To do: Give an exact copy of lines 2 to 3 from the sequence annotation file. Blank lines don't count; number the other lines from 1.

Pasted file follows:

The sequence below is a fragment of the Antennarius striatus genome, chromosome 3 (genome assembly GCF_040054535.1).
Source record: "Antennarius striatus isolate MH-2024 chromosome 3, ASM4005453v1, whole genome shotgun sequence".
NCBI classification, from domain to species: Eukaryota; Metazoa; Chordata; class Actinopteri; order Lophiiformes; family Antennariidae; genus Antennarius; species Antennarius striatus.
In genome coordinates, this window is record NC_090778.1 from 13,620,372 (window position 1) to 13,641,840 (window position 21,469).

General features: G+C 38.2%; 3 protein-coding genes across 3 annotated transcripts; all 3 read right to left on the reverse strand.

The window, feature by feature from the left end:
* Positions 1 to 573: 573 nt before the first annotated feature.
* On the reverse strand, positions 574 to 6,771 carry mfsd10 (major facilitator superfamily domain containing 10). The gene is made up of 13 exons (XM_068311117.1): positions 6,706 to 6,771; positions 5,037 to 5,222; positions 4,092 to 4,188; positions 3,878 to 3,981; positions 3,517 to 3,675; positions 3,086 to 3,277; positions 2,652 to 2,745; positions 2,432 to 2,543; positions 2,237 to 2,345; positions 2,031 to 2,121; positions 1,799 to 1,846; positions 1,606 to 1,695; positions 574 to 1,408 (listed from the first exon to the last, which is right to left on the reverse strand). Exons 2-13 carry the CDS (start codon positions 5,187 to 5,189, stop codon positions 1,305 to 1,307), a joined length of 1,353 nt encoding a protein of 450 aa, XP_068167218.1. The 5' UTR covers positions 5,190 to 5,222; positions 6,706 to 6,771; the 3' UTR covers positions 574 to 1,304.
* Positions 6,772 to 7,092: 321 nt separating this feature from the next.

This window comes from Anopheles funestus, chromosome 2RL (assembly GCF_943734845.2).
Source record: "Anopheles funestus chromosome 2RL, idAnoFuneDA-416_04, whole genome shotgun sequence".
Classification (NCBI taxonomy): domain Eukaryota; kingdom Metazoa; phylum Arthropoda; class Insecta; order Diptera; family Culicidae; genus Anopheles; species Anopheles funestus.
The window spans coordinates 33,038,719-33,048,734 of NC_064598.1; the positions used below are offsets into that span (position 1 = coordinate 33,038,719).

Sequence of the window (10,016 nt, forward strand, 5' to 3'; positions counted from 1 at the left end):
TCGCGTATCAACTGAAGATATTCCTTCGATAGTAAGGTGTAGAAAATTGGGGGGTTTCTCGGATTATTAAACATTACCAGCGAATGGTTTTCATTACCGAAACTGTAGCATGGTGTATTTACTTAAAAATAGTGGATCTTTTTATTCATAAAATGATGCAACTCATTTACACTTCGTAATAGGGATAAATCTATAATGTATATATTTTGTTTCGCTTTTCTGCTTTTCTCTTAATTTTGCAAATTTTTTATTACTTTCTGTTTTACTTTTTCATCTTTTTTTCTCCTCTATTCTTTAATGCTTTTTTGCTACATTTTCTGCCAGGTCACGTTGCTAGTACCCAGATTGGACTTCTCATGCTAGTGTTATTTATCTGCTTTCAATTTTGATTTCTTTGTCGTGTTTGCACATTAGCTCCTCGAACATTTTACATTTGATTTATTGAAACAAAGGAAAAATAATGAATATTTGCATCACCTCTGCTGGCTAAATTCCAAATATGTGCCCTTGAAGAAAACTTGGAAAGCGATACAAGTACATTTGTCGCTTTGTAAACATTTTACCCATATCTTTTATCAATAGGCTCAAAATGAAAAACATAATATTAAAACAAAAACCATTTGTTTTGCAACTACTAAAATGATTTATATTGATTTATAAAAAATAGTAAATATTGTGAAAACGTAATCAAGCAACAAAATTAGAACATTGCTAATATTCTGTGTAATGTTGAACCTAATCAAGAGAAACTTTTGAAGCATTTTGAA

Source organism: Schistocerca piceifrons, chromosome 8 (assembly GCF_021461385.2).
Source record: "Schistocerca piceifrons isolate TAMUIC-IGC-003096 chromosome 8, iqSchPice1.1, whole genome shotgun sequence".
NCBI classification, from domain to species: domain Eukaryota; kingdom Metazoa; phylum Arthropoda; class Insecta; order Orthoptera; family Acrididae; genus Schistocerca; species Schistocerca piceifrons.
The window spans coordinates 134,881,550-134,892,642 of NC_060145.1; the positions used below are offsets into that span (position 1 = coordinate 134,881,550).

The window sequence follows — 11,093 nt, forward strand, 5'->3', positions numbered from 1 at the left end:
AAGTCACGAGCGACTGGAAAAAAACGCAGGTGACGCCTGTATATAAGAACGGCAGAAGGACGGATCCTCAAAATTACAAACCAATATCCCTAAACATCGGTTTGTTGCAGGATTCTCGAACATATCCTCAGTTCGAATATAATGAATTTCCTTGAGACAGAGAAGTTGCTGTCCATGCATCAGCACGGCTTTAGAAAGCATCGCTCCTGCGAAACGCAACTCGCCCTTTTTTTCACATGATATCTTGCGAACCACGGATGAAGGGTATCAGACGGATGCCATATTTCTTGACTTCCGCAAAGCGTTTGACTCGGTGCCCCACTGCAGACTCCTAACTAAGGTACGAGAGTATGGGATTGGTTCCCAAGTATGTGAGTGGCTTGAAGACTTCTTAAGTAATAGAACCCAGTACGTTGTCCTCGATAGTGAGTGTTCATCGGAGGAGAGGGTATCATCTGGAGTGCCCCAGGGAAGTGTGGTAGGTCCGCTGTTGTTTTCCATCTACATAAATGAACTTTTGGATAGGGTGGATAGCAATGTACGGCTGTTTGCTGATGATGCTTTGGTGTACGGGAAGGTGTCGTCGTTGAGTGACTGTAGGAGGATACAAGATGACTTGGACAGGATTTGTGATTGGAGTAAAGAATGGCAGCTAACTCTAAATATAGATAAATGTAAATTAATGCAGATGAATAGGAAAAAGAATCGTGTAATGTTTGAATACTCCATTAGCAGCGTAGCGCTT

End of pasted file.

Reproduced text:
Source record: "Antennarius striatus isolate MH-2024 chromosome 3, ASM4005453v1, whole genome shotgun sequence".
NCBI classification, from domain to species: Eukaryota; Metazoa; Chordata; class Actinopteri; order Lophiiformes; family Antennariidae; genus Antennarius; species Antennarius striatus.